Back in 2002 after Attack of the Clones came out my brother and I made Star Wars Halloween costumes. I went as Jango Fett and my brother as Boba Fett. We made our helmets out of bicycle helmets and cardboard. We made our jetpacks out of cereal boxes, soda bottles, and paper mache. I wish we had more pictures of those costumes and maybe there are a few film negatives somewhere of them.
Anyways earlier this year I sat down to create my own concepts for a mandalorian jetpack. The concept below is from 4/21/19.
I drew my conceptual designs from variety of Star Wars canon jetpacks from the movies, video games, and animated television series. Jango Fett’s Kamino (Z-6) and Arena (JT-12) style jetpacks. Boba Fett’s jetpack on Jabba’s sail barge. Imperial Super Commandos. Pre Vizsla’s jetpack seen while wielding the Darksaber against Darth Maul. Sabine Wren’s jetpack from SW Rebels.
Some of the jetpacks I discarded for myself being 6′-3″ (1.9 meters) tall and 220 lbs. The imperial super commandos and Sabine Wren jetpack style isn’t really made for people of my size. I also found a few existing mandalorian jetpacks from other mandalorian mercs.
I decided to stick with the original Star Wars Boba Fett Z-6 style jetpack for my base. I found templates on the Mandalorian Mercs website.
I started with a piece of 3mm Sintra to transpose my templates. Looking back I should have used 6mm for a more supportive base structure to my DIY jetpack.
I used some action figure jetpacks to make sure I laid out the templates correctly and then used some drafting tubes as my side tanks.
As mentioned above the 3mm was quite flimsy, so I reinforced it threaded rods and nuts. Then I used additional pipes/curtain rods to give it more structure.
I’m not sure what these things are,;something to do with a computer. If turned downwards they look like some sort of thruster base for propelling force. Again highly recommend using 6mm so that you have something more durable to attach to.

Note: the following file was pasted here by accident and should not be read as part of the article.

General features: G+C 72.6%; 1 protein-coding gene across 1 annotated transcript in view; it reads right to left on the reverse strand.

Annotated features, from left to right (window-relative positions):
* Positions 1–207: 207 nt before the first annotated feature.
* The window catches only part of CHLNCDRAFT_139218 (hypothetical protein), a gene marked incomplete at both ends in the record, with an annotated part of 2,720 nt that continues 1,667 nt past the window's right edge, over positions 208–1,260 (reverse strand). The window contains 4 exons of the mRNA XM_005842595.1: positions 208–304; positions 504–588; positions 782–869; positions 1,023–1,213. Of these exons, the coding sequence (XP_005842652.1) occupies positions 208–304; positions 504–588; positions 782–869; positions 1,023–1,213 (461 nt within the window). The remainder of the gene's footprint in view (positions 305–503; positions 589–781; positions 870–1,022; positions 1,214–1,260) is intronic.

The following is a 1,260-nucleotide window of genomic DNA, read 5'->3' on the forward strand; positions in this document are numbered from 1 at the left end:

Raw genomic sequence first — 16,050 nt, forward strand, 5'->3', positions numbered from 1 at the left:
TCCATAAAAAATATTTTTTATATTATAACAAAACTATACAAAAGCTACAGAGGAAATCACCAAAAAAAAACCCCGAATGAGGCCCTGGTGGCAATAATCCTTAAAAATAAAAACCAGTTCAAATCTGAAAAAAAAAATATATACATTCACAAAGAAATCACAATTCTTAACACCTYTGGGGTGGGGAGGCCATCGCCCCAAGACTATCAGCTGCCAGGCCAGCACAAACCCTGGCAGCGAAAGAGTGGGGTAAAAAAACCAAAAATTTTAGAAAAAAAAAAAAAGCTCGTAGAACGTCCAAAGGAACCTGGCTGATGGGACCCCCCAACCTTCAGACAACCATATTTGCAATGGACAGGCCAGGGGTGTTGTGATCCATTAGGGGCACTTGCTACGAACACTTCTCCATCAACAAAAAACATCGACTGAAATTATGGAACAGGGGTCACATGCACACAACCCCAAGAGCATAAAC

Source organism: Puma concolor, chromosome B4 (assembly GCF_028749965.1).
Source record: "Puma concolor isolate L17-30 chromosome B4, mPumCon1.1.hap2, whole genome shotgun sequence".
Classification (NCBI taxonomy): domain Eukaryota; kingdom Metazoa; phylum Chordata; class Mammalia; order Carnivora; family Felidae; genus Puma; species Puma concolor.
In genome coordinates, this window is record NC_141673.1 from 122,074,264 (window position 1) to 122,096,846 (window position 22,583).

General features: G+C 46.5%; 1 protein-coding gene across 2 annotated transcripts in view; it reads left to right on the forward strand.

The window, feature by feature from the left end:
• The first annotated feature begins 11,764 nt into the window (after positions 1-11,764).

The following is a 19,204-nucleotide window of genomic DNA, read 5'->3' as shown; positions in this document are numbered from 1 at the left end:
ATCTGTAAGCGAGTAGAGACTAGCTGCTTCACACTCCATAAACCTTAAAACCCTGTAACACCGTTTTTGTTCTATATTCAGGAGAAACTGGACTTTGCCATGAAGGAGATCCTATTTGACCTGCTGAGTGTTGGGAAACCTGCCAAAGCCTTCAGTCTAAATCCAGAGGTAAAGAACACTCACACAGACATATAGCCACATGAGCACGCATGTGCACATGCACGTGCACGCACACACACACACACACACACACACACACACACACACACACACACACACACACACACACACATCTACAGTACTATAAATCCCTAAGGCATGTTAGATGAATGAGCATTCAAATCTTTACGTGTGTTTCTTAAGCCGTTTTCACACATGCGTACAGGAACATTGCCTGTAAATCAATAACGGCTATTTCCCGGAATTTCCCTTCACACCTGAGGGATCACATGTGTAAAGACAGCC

The center tube is approximately 3.5″ diameter. I listed a few of the places I researched above in the images like The Dented Helmet and Make Magazine.
I then added a center tank using an HVAC duct pipe. What I really wanted was concrete testing cylinder(s). These would be more of the size I needed. I did find some later from a soil testing facility. If you order online it would come per box and you only need one. I also used an empty wiper fluid for the top part to be more cone shaped.
I then centered a PVC pipe down the center with an inner pipe inside of it. I also found some sintra (6mm) that I used as covers to the side tanks, which I will also recommend that you use 3mm instead for the side covers.
The top of the side tanks and the rocket are made with glade fresheners and plastic Easter eggs. I use got soda cans and cut the base off to be the bottom of the side tanks.
This is where I stopped for several months as I looked into how much this was all costing and I put it on hold. I’ve put several projects on hold before after realizing how much it was going to cost to make it properly. Then it was November and The Mandalorian came out on Disney+.
The Mandalorian Season 1 Episode 3 we got our first glimpse of Paz Vizla the heavy infantry mandalorian and the famous words from The Mandalorian “I gotta get me one of those.” I started doing my research again for a mandalorian jetpack. I found a 3D print off Etsy and did the math on how much it would cost me to build a DIY jetpack vs. a prop with sanding and assembly. With Christmas around the corner I went ahead and ordered a Z-6 style jetpack from Coz3D off of Etsy.
While waiting for it to ship I also ordered a Heavy Infantry 6″ Black Series from Best Buy. From what I had seen in the episode and from the additional images on Google Paz’s jetpack looked very similar to Fitz Late Crusader jetpack (see below) from the Krayt Clan. A lot of visual concepts were similar and both looked awesome for a heavy mandalorian.
My jetpack arrived after Thanksgiving and I started working on it. The seller recommended using regular super glue to put the 3D printed pieces together.
I made my thrusters appear to be propelling me forward, oppose the look you see when Boba or Jango Fett are flying away from their opponents. I did mess up the little cross detail and it is on the inside instead of the outside of my personal jetpack. I also found that my scale for the original DIY jetpack was severely off in size, way too big (see vent template in second image below)